Laszlo Bencze, photographer and philosopher, asks us to reflect on the claim:
I’ve just reread two marvelous books dealing with this topic. The first, Undeniable, by Douglas Axe explains in meticulous detail why the probabilities are so preposterously stacked against the creation of information by accident. He truly bends over backwards to make his point as simple as possible via analogy and easy math. The second, Genetic Entropy, is by John Sanford and details the work of many evolutionist geneticists who demonstrate that virtually all mutations are not only nearly neutral but also non selectable. As for positive mutations, if they exist at all, they exist in such small numbers as to not be capable of being shown on a chart. As for those undetectable, near neutrals they all fit on the deleterious side of the chart and they steadily accumulate in the genome, hence the title of his book.
So all this brings to mind literary thoughts about how changing single letters might affect our writing. Most single letter substitutions are so far off they are easily detectible as typographical errors. “Throw the ball to qim,” is a sentence we easily change in our minds to “Throw the ball to him.” I suppose this would be the equivalent of nearly neutral mutation, slightly deleterious but no big deal. But what about a typo that changes meaning? “Throw the ball to ham.” Now the resolution is not so clear. Maybe the sentence was supposed to be “Throw the ball at the ham.” Changing ham to him might not be the solution even though it seems to be most likely. In this case I think we’ve stepped out of the near neutral area into the realm of actually deleterious.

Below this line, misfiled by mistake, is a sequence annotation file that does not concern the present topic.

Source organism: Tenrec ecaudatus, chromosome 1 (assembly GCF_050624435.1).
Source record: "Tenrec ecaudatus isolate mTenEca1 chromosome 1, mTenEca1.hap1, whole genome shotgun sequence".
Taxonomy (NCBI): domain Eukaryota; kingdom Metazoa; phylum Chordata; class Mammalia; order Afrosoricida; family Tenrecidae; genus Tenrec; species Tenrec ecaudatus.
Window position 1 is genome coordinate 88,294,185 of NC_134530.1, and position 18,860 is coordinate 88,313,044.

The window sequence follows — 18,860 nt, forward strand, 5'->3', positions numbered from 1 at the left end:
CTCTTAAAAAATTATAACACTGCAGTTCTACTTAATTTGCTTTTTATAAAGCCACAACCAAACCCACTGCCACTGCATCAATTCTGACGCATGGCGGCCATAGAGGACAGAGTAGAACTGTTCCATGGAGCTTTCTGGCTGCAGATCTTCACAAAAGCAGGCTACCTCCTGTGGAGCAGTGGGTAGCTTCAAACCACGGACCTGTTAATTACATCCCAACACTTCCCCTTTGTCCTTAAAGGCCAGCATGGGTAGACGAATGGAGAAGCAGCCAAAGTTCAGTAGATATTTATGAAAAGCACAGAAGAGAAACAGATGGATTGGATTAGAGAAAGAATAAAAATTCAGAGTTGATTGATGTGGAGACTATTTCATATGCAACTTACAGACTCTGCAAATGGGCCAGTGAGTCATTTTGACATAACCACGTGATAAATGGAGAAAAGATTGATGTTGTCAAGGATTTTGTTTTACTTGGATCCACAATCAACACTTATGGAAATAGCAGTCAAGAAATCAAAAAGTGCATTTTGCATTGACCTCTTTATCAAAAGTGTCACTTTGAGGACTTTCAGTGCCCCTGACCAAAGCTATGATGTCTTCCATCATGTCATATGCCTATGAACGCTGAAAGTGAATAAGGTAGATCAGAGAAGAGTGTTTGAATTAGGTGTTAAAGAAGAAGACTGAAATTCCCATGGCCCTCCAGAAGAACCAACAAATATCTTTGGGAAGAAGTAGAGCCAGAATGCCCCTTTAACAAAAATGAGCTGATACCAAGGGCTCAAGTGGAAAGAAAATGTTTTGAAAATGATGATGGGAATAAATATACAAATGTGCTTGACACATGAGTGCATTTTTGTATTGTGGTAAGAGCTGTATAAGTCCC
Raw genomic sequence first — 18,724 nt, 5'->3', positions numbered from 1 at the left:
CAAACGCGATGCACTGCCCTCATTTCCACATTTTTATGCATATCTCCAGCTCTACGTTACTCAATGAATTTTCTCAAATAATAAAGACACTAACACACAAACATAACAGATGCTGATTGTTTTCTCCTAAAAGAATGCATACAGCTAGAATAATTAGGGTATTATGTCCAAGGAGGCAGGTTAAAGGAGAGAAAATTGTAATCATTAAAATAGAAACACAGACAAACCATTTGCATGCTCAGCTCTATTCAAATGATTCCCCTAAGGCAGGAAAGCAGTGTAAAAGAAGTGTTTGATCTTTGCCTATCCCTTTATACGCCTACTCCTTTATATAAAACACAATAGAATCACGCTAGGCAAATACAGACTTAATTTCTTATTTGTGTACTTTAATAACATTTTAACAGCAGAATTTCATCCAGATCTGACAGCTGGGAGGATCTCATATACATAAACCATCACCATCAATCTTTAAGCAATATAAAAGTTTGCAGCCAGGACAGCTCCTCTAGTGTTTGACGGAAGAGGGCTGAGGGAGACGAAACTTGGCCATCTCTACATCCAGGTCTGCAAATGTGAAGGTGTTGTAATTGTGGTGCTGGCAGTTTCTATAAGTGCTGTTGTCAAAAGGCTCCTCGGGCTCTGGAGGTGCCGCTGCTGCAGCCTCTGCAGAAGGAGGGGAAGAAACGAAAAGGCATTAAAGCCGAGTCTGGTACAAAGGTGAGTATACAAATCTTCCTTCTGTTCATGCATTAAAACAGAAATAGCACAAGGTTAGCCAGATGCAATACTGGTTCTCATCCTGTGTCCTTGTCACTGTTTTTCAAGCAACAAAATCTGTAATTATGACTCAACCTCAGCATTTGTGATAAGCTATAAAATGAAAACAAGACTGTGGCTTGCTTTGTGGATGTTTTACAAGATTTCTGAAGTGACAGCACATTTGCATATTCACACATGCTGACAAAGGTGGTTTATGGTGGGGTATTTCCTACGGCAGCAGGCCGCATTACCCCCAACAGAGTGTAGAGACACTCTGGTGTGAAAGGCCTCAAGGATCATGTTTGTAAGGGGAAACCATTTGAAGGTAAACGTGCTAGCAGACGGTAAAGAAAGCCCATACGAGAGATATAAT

If we begin with a sound sentence then just about every single letter change will degrade its meaning. In biology this works out as “Any random change to a living thing is far more likely to harm than help it.” As both Axe and Sanford point out, this admission is hardly an insight. It’s just common sense. Any highly complex functioning entity whether machine or alive can easily be harmed by random fiddling. (Try poking a ballpoint pen into the workings of a fine Swiss watch.) But it is just about impossible to conceive of any small change that could improve function. As for a long sequence of small changes leading to new entity with different functions, the mind boggles. Without a goal and intelligent guidance it just won’t happen.
Hmmm. Does a small random change never improve function? Perhaps a worm could benefit from more or fewer segments, especially if the change can be just as easily reversed. But that is hardly what we usually mean by “evolution.”
Of course, everyone knows that until Darwinism takes over their brain.
See also: Do random mutations never increase information? Ever? Consider the case of a smalltown newspaper…